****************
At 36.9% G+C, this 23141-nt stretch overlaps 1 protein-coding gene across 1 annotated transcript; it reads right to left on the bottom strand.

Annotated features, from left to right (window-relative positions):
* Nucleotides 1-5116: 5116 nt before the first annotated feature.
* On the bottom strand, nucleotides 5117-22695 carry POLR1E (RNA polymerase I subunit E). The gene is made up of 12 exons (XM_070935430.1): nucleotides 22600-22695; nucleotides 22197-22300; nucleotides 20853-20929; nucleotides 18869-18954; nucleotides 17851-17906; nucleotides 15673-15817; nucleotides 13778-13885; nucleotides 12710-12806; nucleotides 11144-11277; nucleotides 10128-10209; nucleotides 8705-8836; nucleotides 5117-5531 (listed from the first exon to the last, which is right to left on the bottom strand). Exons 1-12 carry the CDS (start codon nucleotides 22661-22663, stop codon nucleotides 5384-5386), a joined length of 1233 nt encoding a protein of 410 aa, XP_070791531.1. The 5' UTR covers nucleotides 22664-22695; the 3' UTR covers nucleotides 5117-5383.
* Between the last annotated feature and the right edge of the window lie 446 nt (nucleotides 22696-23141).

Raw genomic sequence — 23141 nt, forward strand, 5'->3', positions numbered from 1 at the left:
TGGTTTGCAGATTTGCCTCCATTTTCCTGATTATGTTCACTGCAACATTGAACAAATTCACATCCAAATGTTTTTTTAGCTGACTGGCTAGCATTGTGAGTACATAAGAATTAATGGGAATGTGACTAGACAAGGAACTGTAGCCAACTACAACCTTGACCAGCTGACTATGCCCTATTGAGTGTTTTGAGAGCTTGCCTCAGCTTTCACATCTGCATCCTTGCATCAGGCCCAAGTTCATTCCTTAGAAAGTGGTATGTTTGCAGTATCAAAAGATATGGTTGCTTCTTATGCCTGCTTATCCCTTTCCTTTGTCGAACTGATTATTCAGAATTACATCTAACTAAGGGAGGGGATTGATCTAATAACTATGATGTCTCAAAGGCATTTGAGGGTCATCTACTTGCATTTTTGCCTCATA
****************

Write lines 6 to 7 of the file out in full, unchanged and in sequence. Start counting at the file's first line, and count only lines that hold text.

Raw genomic sequence — 23141 nt, forward strand, 5'->3', positions numbered from 1 at the left:
TGGTTTGCAGATTTGCCTCCATTTTCCTGATTATGTTCACTGCAACATTGAACAAATTCACATCCAAATGTTTTTTTAGCTGACTGGCTAGCATTGTGAGTACATAAGAATTAATGGGAATGTGACTAGACAAGGAACTGTAGCCAACTACAACCTTGACCAGCTGACTATGCCCTATTGAGTGTTTTGAGAGCTTGCCTCAGCTTTCACATCTGCATCCTTGCATCAGGCCCAAGTTCATTCCTTAGAAAGTGGTATGTTTGCAGTATCAAAAGATATGGTTGCTTCTTATGCCTGCTTATCCCTTTCCTTTGTCGAACTGATTATTCAGAATTACATCTAACTAAGGGAGGGGATTGATCTAATAACTATGATGTCTCAAAGGCATTTGAGGGTCATCTACTTGCATTTTTGCCTCATA